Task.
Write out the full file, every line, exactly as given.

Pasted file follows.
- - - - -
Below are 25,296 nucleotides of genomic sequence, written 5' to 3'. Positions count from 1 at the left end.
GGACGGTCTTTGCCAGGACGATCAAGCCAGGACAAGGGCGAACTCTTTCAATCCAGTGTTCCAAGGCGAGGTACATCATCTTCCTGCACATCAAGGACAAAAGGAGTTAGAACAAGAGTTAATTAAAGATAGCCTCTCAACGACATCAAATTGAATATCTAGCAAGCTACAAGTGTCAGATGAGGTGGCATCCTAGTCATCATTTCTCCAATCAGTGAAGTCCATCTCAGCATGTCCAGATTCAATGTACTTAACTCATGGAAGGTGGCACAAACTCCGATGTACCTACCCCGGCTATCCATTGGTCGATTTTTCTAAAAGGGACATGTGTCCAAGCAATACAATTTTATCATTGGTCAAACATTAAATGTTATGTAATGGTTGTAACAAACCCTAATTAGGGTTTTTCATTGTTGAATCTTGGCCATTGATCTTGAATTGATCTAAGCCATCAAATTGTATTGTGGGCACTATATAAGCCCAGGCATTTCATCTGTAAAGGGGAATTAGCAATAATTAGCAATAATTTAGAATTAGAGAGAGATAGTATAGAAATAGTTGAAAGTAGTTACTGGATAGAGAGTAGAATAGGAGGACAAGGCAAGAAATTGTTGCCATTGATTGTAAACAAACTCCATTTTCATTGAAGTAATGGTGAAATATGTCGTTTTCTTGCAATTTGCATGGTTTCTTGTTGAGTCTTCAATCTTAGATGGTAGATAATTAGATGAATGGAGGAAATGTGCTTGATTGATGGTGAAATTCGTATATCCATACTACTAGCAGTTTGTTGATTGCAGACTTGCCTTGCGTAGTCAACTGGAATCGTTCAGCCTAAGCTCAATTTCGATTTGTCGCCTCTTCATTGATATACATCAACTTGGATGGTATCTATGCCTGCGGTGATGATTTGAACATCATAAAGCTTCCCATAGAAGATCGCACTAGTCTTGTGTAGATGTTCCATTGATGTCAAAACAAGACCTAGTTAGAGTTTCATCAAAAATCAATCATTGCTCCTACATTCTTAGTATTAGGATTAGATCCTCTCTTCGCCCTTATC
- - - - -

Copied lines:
Below are 25,296 nucleotides of genomic sequence, written 5' to 3'. Positions count from 1 at the left end.
GGACGGTCTTTGCCAGGACGATCAAGCCAGGACAAGGGCGAACTCTTTCAATCCAGTGTTCCAAGGCGAGGTACATCATCTTCCTGCACATCAAGGACAAAAGGAGTTAGAACAAGAGTTAATTAAAGATAGCCTCTCAACGACATCAAATTGAATATCTAGCAAGCTACAAGTGTCAGATGAGGTGGCATCCTAGTCATCATTTCTCCAATCAGTGAAGTCCATCTCAGCATGTCCAGATTCAATGTACTTAACTCATGGAAGGTGGCACAAACTCCGATGTACCTACCCCGGCTATCCATTGGTCGATTTTTCTAAAAGGGACATGTGTCCAAGCAATACAATTTTATCATTGGTCAAACATTAAATGTTATGTAATGGTTGTAACAAACCCTAATTAGGGTTTTTCATTGTTGAATCTTGGCCATTGATCTTGAATTGATCTAAGCCATCAAATTGTATTGTGGGCACTATATAAGCCCAGGCATTTCATCTGTAAAGGGGAATTAGCAATAATTAGCAATAATTTAGAATTAGAGAGAGATAGTATAGAAATAGTTGAAAGTAGTTACTGGATAGAGAGTAGAATAGGAGGACAAGGCAAGAAATTGTTGCCATTGATTGTAAACAAACTCCATTTTCATTGAAGTAATGGTGAAATATGTCGTTTTCTTGCAATTTGCATGGTTTCTTGTTGAGTCTTCAATCTTAGATGGTAGATAATTAGATGAATGGAGGAAATGTGCTTGATTGATGGTGAAATTCGTATATCCATACTACTAGCAGTTTGTTGATTGCAGACTTGCCTTGCGTAGTCAACTGGAATCGTTCAGCCTAAGCTCAATTTCGATTTGTCGCCTCTTCATTGATATACATCAACTTGGATGGTATCTATGCCTGCGGTGATGATTTGAACATCATAAAGCTTCCCATAGAAGATCGCACTAGTCTTGTGTAGATGTTCCATTGATGTCAAAACAAGACCTAGTTAGAGTTTCATCAAAAATCAATCATTGCTCCTACATTCTTAGTATTAGGATTAGATCCTCTCTTCGCCCTTATC